Sunday, September 16, 2012

Natural Magnetism

Theory of Magnetism

The molecular theory of magnetism was given by Weber and modified later by Ewing. According to this theory -
Every molecule of a substance is a complete magnet in itself. However, in an magnetised substance the molecular magnets are randomly oriented to give zero net magnetic moment. On magnetising, the molecular magnets are realigned in a specific direction leading to a net magnetic moment.
BAR MAGNET: A bar magnet consist of two equal and opposite magnetic pole separated by a small distance. Poles are not exactly at the ends. The shortest distance between two poles is called effective length (Le) and is less than its geometric length (Lg).
(1) Directive properties: When a magnet suspended freely it stays in the earth's N-S direction (in magnetic meridian).
(2) Monopoles concept: If a magnet is Broken into number of pieces, each piece becomes a magnet. This in turn implies that monopoles do not exist. (i.e., ultimate individual unit of magnetism in any magnet is called dipole).
(3) For two rods as shown, if both the rods attract in case (i) and doesn't attract in case (ii) then, B is a magnetic and A is simple iron rod. Repulsion is sure test of magnetism.
(4) Pole strength (m) : The strength of a magnetic pole to attract magnetic materials towards itself is known as pole strength.
(i) It is a scalar quantity.
(ii) Pole strength of N and S pole of a magnet is conventionally represented by +m and -m respectively.
(iii) It's SI unit is amp × m or N/Tesla and dimensions are [LA].
(iv) Pole strength of the magnet depends on the nature of material of magnet and area of cross section. It doesn't depends upon length.
(5) Magnetic moment or magnetic dipole moment (M->): It represents the strength of magnet. Mathematically it is defined as the product of the strength of either pole and effective length. i.e. M-> = m(2l->)
(i)  It is a vector quantity directed from south to north.
(ii) It's S.I. unit amp×m2 or N-m/Tesla and dimensions [AL2]
Various Terms Related to Magnetism
(1) Magnetic field and magnetic lines of force : Space around a magnetic pole or magnet or current carrying wire within which it's effect can be experienced is defined magnetic field. Magnetic field can be represented with the help of a set of lines or curves called magnetic lines of force.
(2) Magnetic flux (f) and flux density (B)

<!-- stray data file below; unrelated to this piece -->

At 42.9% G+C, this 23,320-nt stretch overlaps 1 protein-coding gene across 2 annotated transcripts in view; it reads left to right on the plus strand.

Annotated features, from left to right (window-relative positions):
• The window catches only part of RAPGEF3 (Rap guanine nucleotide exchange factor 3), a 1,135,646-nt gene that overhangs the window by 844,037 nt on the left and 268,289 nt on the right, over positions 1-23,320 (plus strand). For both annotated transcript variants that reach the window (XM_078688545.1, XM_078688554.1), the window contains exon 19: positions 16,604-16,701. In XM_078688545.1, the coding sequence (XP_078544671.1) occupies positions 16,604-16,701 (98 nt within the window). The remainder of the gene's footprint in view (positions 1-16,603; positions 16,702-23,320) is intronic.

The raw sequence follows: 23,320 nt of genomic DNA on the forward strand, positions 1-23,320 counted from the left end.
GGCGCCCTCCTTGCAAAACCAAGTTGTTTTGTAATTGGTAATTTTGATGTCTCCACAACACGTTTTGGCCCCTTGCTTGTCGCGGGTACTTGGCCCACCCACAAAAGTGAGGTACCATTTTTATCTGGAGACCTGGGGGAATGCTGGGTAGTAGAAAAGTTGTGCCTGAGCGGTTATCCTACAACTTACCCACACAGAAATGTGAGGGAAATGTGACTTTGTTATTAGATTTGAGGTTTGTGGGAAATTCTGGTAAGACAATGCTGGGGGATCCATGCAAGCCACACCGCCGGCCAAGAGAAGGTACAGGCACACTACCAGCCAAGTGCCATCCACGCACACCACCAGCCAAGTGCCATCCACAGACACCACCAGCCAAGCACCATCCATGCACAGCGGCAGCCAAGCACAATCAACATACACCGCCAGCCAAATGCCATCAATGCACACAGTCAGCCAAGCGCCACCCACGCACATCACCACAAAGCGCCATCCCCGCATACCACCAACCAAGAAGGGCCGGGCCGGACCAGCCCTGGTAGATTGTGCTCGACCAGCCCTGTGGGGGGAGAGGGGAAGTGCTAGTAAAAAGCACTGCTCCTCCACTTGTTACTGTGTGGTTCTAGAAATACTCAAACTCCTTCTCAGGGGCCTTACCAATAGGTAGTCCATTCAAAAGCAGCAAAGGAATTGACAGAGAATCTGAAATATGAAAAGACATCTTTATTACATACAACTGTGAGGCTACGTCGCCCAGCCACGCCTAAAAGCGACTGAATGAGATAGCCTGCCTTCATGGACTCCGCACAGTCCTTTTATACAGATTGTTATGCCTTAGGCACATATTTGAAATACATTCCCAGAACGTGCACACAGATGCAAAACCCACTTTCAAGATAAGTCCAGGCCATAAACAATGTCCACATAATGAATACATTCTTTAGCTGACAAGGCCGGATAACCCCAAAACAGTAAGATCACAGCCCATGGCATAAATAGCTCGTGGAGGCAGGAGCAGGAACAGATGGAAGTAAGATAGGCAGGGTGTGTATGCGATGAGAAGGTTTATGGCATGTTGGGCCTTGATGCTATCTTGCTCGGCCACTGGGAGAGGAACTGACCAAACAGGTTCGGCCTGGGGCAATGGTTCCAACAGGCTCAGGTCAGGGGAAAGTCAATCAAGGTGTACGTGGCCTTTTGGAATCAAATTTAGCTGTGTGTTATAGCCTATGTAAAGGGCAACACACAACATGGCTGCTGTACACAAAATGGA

(i) The number of magnetic lines of force passing normally through a surface is defined as magnetic flux (f). It's S.I. unit is weber (wb) and CGS unit is Maxwell.
Remeber 1 wb = 108 maxwell.
(ii) When a piece of a magnetic substance is placed in an external magnetic field the substance becomes magnetised. The number of magnetic lines of induction inside a magnetised substance crossing unit area normal to their direction is called magnetic induction or magnetic flux density (B->) It is a vector quantity.
It's SI unit is Tesla which is equal to wb/m2 = N/(amp x m) = J/(amp x m2) = (volt x sec)/m2
and CGS unit is Gauss. Remember 1 Tesla = 104 Gauss.
(3) Magnetic permeability: It is the degree or extent to which magnetic lines of force can enter a substance and is denoted by μ.              OR
Characteristic of a medium which allows magnetic flux to pass through it is called it's permeability. e.g. permeability of soft iron is 1000 times greater than that of air.
Also μ = μ0μr where μ0 absolute permeability of air or free space = 4π x 10-7 tesla x m/amp.
and μr Relative permeability of the medium = B/B0 = flux density in material/flux density in vacuum
(4) Intensity of magnetising field (H) (magnetising field): It is the degree or extent to which a magnetic field can magnetise a substance. Also  H = B/μ.
It's SI unit is A/m = N/(m2 x Tesla) = N/wb = J/(m3 x Tesla) = J/(m x wb)It's CGS unit is Oersted. Also 1oersted = 80 A/m
(5) Intensity of magnetisation (I) : It is the degree to which a substance is magnetised when placed in a magnetic field.
It can also be defined as the pole strength per unit cross sectional area of the substance or the induced dipole moment per unit volume.
Hence I= m/A = M/V It is a vector quantity, it's S.I. unit is Amp/m.
(6) Magnetic susceptibility (cm) : It is the property of the substance which shows how easily a substance  can be magnetised. It can also be defined as the ratio of intensity of magnetisation (I) in a substance to the magnetic intensity (H) applied to the substance, i.e. Χm = I/H. It is a scalar quantity with no units and dimensions.
(7) Relation between permeability and susceptibility : Total magnetic flux density B in a material is the sum of magnetic flux density in vacuum B0 produced by magnetising force and magnetic flux density due to magnetisation of material Bm. i.e. B = B0 + Bm
B = μ0H + μ0l = μ0 (H + l) = μ0H(1 + Xm) Also μr = (1 + Xm)

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